The debut album from The Senior Service is titled The Girl In The Glass Case and brings four chums together for the first time. Three of whom are stalwarts of the so-called ‘Medway Sound‘. While two of them recently achieved ‘Medway Legends‘ status, no less!
John Barker, Graham Day, Wolf Howard and Darryl Hartley began rehearsing in John’s studio with a shared love of TV themes and film scores, and the concept of producing original instrumentals based around Barker’s Hammond organ and the psychedelic rock guitar of Graham Day.
The result is a sweet honey-dripping musical journey through 1960s and ’70s TV and film score nostalgia.
Following the purchase of his first Hammond Organ a year ago, Johnny Barker began exploring the depth of sound, warmth and emotion that comes from this much loved instrument. Once bitten by its beauty, a plan was hatched to form a band and play classic Hammond tracks from the likes of Georgie Fame and Booker T & The MGs. But with a few rehearsals the four like-minded friends decided it would be more exciting to write original material with a strong nod to the likes of John Barry and Barry Gray.
The result of those self-produced sessions is the debut album, The Girl in the Glass Case – a title inspired by an original Wolf Howard poem.
The lead single, ‘Depth Charge‘ is one of the more upbeat songs on the album and sounds like a long lost Gerry Anderson theme, while ‘Hit The Lip‘ includes a great sounding guitar reminiscent of R Dean Taylor’s ‘There’s A Ghost In My House‘; and there’s a nod to the wonderful Vince Guaraldi themes of Charlie Brown and Snoopy on the final track, ‘Bees‘.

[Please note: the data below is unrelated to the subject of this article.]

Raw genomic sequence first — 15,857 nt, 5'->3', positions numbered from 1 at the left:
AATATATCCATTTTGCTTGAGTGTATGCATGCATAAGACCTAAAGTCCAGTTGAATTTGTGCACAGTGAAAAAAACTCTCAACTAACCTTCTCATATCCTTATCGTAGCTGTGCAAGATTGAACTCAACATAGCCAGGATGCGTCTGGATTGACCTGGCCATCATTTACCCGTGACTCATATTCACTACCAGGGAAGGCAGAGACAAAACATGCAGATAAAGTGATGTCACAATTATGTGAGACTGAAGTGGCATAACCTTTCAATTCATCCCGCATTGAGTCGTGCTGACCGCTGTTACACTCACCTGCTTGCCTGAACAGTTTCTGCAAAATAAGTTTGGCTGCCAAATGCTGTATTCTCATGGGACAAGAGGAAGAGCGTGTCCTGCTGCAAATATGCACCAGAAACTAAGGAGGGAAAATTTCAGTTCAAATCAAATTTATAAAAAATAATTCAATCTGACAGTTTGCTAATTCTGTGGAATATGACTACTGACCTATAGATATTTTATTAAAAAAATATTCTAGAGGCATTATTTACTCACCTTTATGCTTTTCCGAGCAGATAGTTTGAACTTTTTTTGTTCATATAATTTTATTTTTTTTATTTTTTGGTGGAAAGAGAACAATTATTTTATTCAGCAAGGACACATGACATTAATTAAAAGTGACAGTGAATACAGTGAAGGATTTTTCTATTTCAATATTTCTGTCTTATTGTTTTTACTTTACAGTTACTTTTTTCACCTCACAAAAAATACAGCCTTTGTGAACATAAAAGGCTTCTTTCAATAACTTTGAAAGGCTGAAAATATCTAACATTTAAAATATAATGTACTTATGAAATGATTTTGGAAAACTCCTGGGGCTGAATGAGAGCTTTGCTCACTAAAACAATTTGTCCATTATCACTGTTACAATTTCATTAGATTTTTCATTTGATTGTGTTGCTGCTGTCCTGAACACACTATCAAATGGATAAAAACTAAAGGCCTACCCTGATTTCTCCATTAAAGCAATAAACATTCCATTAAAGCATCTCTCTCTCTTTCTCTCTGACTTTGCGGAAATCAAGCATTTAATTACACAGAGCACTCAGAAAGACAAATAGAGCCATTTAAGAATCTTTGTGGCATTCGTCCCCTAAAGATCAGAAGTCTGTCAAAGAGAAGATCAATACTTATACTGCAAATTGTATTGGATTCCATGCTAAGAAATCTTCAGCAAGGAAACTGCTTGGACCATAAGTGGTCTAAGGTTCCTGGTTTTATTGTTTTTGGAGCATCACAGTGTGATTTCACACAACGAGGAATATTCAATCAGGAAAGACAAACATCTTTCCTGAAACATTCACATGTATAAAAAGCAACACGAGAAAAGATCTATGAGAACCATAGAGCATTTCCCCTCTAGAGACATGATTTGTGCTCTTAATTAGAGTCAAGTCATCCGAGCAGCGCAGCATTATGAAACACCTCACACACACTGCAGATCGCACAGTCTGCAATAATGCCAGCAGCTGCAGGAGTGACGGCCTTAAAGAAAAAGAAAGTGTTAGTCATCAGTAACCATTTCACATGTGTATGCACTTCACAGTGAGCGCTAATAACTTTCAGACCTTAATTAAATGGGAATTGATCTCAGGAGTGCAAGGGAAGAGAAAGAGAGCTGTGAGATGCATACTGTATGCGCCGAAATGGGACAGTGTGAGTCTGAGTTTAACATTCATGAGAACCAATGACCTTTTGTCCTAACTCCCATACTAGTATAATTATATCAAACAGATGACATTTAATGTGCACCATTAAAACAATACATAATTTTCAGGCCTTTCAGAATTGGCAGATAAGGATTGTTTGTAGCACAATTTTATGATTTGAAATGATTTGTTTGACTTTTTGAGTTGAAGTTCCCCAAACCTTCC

‘Bone Jacked‘ is one of my favourite tracks on the album. Hammond-led, the song gets funky with a Taxman / Start stabbing guitar rhythm. ‘Psyclone‘ is another that errs towards a more jazz funk courtesy of some Latin-flavoured percussion and Graham Day’s chugging rhythm guitar – grrovy maaaan!
The Girl In The Glass Case is a complete, well-written, polished yet self-produced debut album that will be warmly welcomed and critically-acclaimed among the ‘Medway Scene‘ and way beyond. The album is fresh and exciting with a nod to the 1960s of John Barry and TV theme tunes from yesteryear.
Comparisons with the original James Taylor Quartet are inescapable. Both come from Medway, perform instrumentals, and feature Hammond organ, guitar, bass and drums. Wolf Howard was also the original drummer for The James Taylor Quartet. But there are marked differences. Whereas with the original JTQ, James Taylor’s Hammond organ took centre-stage and was a showpiece for his expertise, including fiddly ‘have a banana‘ showy titbits and brother David Taylor’s guitar erred more towards the smooth 1960s sound of jazz pop fusion, The Senior Service perform self-composed, well-grounded, solid instrumentals with Graham Day’s more edgy sounding garage rock guitar and wah pedal drifting in and out of the album; and in doing so, giving the songs a little more oomph!
Hey kids! forget about the EU and Brexit, shoegazing and grime. This is happy music for happy people. You dig!?
The Senior Service debut album, The Girl In The Glass Case is released on Damaged Goods Records.